The Skeleton Crew by Deborah Halber

cover book skeleton crewThe Skeleton Crew by Deborah Halber gives you insight in all the armchair sleuthing and obstacles they face(d) trying to help others.

These crews have one thing in common with the cops: the desire the serve and help others especially those who cannot speak anymore for themselves.

Reading the book makes you aware how far apart these groups are despite the fact that they do have a common goal: solving a victim’s crime and giving them back their identity.

Were police is organized, managed, and funded, skeleton crew members are not. Police can get together with any other town department, organize fundraisers, or take part in events that raise awareness for victims. Skeleton crew members do not for obvious reasons. They miss out on opportunities to connect with people and their networks that might be able to lend a helping/financing hand.

Halber show us the struggles from the beginning when people carefully tried to find out  whether they could trust each other with their project. She outlines how incredibly difficult it can be to connect with local authorities and to gain an ounce of respect.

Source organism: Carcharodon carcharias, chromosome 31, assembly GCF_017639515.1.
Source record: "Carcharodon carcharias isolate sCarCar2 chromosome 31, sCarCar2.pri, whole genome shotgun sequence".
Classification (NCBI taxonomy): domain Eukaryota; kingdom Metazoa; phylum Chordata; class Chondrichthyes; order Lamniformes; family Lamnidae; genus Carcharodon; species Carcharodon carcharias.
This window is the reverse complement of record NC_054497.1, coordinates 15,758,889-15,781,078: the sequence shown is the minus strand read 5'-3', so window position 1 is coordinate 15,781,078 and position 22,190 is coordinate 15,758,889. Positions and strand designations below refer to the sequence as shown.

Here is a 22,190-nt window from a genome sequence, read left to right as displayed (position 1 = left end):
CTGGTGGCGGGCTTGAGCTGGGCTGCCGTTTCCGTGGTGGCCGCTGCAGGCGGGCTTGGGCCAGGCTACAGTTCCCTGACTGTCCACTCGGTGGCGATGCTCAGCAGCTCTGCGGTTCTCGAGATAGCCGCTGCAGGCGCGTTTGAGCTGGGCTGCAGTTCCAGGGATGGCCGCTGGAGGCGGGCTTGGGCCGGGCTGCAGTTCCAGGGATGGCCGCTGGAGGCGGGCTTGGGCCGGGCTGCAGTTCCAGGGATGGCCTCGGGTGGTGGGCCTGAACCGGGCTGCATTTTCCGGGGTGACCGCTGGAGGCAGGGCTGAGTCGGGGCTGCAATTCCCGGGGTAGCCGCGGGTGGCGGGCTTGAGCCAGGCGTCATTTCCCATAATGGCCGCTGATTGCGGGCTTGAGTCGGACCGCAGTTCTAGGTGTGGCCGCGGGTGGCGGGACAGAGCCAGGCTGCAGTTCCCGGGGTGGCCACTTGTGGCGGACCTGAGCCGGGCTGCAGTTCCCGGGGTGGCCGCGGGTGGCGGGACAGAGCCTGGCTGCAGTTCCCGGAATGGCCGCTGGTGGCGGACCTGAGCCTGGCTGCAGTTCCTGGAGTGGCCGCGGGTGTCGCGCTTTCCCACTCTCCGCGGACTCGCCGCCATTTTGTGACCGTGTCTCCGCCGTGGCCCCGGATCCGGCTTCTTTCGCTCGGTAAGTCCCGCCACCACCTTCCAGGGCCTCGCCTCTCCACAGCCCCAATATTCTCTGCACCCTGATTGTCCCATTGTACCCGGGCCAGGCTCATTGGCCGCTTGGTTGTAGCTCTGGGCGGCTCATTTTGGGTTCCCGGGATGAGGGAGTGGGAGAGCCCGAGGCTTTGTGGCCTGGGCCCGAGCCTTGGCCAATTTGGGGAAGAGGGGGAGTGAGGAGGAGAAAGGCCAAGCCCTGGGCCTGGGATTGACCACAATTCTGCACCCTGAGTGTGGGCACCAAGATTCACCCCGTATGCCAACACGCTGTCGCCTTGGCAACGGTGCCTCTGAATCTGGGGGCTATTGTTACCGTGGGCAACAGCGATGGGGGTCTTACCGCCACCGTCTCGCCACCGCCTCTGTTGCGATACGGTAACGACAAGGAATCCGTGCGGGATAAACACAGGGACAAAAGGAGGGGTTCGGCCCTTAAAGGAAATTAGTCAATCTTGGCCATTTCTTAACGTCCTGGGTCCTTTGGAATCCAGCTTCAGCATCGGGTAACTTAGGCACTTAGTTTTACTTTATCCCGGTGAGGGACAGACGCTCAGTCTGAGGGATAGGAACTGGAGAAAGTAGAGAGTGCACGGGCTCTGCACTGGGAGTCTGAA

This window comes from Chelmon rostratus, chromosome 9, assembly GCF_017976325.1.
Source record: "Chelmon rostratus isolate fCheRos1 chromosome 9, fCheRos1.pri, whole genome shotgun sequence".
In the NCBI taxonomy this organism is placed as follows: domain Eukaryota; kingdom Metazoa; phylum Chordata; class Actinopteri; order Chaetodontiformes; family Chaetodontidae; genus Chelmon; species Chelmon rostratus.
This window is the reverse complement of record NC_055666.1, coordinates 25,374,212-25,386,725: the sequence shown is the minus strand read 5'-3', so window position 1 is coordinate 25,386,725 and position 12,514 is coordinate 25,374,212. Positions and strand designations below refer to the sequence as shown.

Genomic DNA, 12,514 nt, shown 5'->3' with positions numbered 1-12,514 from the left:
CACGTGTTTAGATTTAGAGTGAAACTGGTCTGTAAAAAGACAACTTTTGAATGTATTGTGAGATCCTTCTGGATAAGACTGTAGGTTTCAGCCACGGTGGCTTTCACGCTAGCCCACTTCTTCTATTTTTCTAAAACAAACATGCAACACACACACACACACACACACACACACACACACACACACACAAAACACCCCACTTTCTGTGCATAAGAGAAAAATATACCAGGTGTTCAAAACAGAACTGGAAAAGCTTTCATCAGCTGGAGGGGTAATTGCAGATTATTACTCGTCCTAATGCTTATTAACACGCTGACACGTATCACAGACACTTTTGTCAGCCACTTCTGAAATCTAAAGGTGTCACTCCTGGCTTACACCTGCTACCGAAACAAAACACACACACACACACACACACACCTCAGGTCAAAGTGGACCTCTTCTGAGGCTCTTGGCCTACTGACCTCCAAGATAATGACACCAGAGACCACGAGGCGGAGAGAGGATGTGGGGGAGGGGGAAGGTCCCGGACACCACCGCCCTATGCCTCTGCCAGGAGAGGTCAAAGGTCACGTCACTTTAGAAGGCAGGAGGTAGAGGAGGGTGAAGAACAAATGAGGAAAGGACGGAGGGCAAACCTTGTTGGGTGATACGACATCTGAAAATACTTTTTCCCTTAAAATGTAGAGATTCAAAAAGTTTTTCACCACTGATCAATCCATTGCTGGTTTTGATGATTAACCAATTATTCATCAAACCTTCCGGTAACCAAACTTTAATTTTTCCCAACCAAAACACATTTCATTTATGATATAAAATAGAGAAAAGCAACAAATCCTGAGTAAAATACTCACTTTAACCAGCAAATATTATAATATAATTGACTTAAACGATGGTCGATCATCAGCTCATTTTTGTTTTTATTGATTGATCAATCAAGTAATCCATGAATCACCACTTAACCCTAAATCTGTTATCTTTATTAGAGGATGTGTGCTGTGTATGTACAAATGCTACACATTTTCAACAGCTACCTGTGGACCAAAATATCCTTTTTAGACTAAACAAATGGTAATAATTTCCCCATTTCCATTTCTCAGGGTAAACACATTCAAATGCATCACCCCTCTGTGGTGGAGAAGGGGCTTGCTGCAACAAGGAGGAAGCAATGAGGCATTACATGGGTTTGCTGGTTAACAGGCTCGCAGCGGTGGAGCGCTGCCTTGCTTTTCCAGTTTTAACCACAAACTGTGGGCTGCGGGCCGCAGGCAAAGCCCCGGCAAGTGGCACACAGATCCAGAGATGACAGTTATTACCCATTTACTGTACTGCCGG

We meet the early crew members and their successors. We meet the victims and their families. We learn how hard their lives have been not knowing what happened to their loved one. And, we discover how in this great country certain things are not well-organized.

Not every police department has all their missing and unidentified victims’ profiles uploaded in NamUs. Not every police department sees the value of having extra eyes and hands as all these crew members are excellent researchers, data collectors, and data organizers. Can you imagine what they could do for a national system?

Some words of critique: as moving as the stories are Halber’s book is difficult to read.

  • The set-up of the stories are not well streamlined causing you to flip back and forth to find the beginning again.
  • I missed a complete listing of all the victims, where they were found with possible identities, and who we credit for finding those identities.
  • A listing of all the police departments where the author interviewed people would be of interest to me.
  • An overview of all the web sleuthing teams with their website links is missing. This could serve victim family members who wish to contact or talk to some members of the many skeleton crews.

Overall, Halber’s book is a must-read if you are interested in missing person cases and the efforts that have to be made to give an unidentified person their name back.

I received a free review copy of this book through the author in exchange for an honest review.